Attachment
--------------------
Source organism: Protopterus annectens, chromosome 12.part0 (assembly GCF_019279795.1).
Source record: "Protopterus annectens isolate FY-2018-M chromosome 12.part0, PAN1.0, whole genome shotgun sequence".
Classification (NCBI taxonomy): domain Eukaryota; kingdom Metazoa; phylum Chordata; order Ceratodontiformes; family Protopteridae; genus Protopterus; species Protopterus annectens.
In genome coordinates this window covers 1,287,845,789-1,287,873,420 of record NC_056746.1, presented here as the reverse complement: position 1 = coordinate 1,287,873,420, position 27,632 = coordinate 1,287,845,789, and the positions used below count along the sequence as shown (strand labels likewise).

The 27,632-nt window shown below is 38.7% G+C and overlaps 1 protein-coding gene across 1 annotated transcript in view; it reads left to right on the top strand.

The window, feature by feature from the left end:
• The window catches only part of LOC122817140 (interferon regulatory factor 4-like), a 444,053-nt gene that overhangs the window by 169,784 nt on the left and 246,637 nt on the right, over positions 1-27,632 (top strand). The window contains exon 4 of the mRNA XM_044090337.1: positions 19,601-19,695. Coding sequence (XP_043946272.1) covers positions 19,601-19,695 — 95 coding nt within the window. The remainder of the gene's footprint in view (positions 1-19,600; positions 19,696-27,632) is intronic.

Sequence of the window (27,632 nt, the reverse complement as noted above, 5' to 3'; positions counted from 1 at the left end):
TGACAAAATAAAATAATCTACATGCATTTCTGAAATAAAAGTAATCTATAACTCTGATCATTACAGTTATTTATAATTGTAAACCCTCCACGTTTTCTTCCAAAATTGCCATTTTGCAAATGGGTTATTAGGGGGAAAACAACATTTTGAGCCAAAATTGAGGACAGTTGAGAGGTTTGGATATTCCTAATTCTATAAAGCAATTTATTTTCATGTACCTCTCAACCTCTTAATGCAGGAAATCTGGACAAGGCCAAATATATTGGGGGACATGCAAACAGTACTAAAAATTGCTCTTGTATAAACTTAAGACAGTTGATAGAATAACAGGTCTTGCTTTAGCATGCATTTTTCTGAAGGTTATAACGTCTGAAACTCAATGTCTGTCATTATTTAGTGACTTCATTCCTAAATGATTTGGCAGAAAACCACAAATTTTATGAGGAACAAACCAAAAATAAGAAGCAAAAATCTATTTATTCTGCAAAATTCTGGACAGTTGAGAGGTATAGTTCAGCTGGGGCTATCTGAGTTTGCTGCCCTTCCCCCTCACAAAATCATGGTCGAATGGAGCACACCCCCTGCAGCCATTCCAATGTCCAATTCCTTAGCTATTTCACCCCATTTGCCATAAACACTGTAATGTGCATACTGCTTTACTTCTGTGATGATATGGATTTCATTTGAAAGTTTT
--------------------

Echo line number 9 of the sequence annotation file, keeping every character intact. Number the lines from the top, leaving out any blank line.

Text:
TGACAAAATAAAATAATCTACATGCATTTCTGAAATAAAAGTAATCTATAACTCTGATCATTACAGTTATTTATAATTGTAAACCCTCCACGTTTTCTTCCAAAATTGCCATTTTGCAAATGGGTTATTAGGGGGAAAACAACATTTTGAGCCAAAATTGAGGACAGTTGAGAGGTTTGGATATTCCTAATTCTATAAAGCAATTTATTTTCATGTACCTCTCAACCTCTTAATGCAGGAAATCTGGACAAGGCCAAATATATTGGGGGACATGCAAACAGTACTAAAAATTGCTCTTGTATAAACTTAAGACAGTTGATAGAATAACAGGTCTTGCTTTAGCATGCATTTTTCTGAAGGTTATAACGTCTGAAACTCAATGTCTGTCATTATTTAGTGACTTCATTCCTAAATGATTTGGCAGAAAACCACAAATTTTATGAGGAACAAACCAAAAATAAGAAGCAAAAATCTATTTATTCTGCAAAATTCTGGACAGTTGAGAGGTATAGTTCAGCTGGGGCTATCTGAGTTTGCTGCCCTTCCCCCTCACAAAATCATGGTCGAATGGAGCACACCCCCTGCAGCCATTCCAATGTCCAATTCCTTAGCTATTTCACCCCATTTGCCATAAACACTGTAATGTGCATACTGCTTTACTTCTGTGATGATATGGATTTCATTTGAAAGTTTT